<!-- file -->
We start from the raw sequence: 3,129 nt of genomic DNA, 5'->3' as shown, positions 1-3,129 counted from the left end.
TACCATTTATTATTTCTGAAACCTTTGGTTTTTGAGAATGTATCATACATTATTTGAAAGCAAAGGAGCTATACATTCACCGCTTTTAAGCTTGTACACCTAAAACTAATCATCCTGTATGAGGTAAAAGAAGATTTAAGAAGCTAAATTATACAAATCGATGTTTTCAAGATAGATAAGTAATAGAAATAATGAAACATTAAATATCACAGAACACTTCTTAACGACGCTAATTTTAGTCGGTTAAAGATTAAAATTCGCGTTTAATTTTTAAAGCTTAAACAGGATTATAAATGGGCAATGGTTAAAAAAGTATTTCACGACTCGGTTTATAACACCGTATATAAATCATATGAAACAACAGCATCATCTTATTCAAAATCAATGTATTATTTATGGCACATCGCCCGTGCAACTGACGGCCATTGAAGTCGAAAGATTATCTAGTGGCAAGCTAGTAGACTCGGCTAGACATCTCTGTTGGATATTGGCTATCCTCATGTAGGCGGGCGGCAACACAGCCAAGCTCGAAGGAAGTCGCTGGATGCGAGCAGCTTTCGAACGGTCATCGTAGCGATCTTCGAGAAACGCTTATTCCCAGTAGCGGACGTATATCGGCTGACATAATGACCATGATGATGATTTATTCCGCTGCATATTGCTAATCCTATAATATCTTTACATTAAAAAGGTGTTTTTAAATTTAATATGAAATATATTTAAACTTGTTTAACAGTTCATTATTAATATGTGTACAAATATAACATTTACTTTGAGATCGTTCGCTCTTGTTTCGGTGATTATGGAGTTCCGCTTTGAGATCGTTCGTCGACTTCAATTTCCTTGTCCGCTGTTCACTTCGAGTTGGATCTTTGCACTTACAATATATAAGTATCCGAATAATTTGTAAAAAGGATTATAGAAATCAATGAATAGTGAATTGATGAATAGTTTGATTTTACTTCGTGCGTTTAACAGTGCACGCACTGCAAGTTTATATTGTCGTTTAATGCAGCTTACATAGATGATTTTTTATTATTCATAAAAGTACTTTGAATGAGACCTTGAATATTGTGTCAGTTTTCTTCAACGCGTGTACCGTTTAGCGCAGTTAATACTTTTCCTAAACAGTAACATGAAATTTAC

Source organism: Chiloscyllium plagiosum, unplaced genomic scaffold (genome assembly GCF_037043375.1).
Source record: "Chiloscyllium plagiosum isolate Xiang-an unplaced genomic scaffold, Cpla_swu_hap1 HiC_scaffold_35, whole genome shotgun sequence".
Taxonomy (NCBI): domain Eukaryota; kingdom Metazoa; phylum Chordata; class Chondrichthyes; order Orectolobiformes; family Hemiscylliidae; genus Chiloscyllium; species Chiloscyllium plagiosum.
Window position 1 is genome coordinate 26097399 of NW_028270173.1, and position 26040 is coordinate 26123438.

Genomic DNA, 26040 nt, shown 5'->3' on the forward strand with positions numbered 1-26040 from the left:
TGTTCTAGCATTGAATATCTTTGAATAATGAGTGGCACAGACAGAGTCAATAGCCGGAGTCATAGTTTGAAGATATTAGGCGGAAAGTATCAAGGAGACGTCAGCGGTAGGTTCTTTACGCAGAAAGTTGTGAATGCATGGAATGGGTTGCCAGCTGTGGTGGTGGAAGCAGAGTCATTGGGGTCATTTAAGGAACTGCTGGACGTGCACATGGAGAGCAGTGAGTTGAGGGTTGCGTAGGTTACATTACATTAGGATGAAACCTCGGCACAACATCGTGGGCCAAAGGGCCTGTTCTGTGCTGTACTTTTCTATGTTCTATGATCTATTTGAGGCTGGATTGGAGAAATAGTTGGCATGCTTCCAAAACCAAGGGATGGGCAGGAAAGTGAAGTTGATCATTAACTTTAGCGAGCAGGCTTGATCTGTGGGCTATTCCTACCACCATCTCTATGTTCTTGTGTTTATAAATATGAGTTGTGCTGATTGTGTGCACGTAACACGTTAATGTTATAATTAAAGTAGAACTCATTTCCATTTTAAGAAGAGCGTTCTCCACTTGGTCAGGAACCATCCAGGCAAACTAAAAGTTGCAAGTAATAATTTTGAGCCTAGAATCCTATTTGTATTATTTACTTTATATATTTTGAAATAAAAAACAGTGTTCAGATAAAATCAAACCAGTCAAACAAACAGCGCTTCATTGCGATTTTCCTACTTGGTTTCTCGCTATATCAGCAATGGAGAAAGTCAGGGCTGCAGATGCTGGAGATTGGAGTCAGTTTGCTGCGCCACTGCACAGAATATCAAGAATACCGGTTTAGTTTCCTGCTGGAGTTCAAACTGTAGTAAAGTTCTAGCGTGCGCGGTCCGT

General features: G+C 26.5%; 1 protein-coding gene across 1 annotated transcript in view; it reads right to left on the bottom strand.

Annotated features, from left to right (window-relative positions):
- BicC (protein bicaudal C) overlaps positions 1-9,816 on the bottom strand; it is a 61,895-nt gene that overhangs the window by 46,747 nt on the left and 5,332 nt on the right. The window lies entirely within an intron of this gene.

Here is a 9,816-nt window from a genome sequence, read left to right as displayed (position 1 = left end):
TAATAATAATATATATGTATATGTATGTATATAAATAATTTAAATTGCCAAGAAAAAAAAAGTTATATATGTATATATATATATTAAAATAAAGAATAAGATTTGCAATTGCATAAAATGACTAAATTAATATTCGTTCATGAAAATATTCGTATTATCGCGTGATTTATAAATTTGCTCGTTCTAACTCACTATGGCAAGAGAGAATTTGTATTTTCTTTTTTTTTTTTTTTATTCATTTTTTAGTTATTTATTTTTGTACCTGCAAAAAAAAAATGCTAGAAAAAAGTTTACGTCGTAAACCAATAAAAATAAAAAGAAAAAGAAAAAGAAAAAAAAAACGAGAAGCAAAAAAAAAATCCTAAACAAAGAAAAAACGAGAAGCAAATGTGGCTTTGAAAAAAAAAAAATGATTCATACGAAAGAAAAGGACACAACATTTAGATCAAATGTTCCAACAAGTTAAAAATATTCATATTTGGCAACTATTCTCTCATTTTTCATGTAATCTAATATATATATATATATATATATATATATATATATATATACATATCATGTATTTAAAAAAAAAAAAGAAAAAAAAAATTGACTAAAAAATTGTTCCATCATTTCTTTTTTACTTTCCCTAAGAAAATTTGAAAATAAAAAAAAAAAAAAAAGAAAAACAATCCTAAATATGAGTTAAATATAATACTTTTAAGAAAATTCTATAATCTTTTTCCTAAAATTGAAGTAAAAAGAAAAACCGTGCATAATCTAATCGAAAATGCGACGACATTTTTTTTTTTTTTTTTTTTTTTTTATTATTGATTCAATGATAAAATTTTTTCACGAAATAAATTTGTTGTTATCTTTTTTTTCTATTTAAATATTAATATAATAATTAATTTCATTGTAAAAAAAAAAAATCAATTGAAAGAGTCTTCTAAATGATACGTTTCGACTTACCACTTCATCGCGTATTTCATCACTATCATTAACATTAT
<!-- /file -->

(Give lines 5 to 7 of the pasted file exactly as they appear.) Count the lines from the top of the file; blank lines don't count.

Taxonomy (NCBI): domain Eukaryota; kingdom Metazoa; phylum Chordata; class Chondrichthyes; order Orectolobiformes; family Hemiscylliidae; genus Chiloscyllium; species Chiloscyllium plagiosum.
Window position 1 is genome coordinate 26097399 of NW_028270173.1, and position 26040 is coordinate 26123438.

Genomic DNA, 26040 nt, shown 5'->3' on the forward strand with positions numbered 1-26040 from the left: